This is one of the most inspiring and passionate poems I’ve heard. I’m conflicted about the militant element to this poem, because deep in my heart I believe that there can be a peaceful solution to the ominous march of war, but there is so much truth and insight in these words. Anyone who has ever been on a peace march is aware of the truth in his words that those politicians in the west who speak of freedom do so behind the barrel of a gun that continually fires. How can it be that so many innocent people have to die to preserve freedom? How can that be right? Using technology to dominate those in far off countries because they have resources that we desire?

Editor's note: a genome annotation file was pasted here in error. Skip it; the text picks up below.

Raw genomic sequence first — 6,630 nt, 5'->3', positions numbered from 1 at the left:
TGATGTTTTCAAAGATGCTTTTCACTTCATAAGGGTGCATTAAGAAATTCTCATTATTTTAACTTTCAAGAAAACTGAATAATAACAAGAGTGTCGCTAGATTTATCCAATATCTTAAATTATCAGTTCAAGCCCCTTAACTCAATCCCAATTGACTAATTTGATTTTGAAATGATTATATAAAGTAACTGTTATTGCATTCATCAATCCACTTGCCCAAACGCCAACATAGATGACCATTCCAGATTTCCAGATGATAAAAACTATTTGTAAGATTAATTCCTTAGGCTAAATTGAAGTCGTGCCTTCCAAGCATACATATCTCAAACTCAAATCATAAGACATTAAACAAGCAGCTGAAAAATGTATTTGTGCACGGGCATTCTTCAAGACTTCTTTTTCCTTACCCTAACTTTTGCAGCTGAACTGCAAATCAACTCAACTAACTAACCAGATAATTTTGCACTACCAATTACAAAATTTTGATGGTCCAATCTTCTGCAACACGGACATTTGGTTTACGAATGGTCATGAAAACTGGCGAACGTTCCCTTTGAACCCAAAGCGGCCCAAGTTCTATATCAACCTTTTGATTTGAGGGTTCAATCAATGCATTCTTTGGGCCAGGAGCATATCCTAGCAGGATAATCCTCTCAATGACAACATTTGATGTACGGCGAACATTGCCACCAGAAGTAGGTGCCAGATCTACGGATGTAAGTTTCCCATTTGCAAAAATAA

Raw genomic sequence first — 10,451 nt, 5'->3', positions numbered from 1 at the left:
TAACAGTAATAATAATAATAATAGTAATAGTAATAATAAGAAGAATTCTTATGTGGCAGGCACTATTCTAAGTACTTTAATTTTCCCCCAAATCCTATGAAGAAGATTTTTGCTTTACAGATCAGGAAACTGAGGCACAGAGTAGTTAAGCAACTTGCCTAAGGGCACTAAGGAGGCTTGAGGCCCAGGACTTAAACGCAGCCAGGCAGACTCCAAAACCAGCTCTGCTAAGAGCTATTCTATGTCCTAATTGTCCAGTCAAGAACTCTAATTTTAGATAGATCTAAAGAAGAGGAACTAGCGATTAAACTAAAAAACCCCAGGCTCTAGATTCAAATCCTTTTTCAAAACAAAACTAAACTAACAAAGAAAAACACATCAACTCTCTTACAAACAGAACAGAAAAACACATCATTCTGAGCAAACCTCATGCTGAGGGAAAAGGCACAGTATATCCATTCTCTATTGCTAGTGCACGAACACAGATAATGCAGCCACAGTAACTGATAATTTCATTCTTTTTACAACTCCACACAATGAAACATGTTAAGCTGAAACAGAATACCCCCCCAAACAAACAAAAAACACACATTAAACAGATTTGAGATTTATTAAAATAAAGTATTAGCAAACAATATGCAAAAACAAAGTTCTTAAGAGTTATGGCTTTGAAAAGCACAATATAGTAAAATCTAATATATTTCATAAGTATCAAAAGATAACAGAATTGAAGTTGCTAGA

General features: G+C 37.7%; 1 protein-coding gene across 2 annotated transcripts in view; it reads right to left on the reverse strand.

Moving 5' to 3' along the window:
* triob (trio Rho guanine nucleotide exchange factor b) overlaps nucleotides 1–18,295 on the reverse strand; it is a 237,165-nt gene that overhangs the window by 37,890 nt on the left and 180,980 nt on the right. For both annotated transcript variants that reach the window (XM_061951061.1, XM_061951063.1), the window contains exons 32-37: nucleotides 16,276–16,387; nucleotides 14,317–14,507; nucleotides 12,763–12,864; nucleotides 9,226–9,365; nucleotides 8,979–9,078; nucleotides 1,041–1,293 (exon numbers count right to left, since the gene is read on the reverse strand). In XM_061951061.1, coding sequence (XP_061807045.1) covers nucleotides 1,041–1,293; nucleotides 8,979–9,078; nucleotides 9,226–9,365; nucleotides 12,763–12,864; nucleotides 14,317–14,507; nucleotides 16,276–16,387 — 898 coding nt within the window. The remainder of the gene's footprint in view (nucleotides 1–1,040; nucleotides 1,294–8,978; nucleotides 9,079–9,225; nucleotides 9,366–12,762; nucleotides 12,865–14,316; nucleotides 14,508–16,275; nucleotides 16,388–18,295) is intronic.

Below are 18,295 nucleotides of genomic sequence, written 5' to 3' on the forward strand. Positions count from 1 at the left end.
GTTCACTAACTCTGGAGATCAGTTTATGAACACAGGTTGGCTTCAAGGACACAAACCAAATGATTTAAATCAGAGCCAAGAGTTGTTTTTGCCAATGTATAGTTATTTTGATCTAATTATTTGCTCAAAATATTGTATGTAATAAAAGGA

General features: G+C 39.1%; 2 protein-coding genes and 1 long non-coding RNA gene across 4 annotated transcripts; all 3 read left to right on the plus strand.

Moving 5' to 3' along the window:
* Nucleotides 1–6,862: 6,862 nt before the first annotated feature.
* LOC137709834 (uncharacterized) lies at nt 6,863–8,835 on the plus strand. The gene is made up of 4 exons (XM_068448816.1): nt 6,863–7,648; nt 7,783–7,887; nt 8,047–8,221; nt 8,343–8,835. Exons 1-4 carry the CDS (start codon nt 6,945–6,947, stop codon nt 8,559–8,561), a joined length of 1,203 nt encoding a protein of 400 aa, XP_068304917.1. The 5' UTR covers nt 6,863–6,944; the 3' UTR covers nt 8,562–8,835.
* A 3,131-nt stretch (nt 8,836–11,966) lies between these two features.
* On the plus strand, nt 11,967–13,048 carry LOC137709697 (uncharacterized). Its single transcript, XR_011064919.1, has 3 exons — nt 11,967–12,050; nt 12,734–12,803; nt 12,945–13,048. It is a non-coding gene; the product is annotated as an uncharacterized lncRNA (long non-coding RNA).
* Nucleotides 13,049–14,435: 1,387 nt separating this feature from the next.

I believe that organised religion has caused much suffering in this world, yet there are tenets of belief, of devotion to ethics and morals that create the conditions for close community and Islam, like Christianity and Judaism, when it is practised with pure intent, can create individuals of high moral standing. But without that purity, those same religions can lead men and women to commit terrible acts that debase humanity every bit as much as if there had been no moral code to defile in the first place.
Amir Sulaiman comes across to me as someone with a deep sense of honour and integrity, a man with a fierce vision, lyrical mastery and a strength and courage borne of moral certitude. I expect I would disagree with him on many points of ethics and morality. But I do not doubt that we share a thirst for spiritual truth and it calls to mind the Sufi poet Rumi‘s famous saying:
“Out beyond ideas of rightdoing and wrongdoing, there is a field. I’ll meet you there.”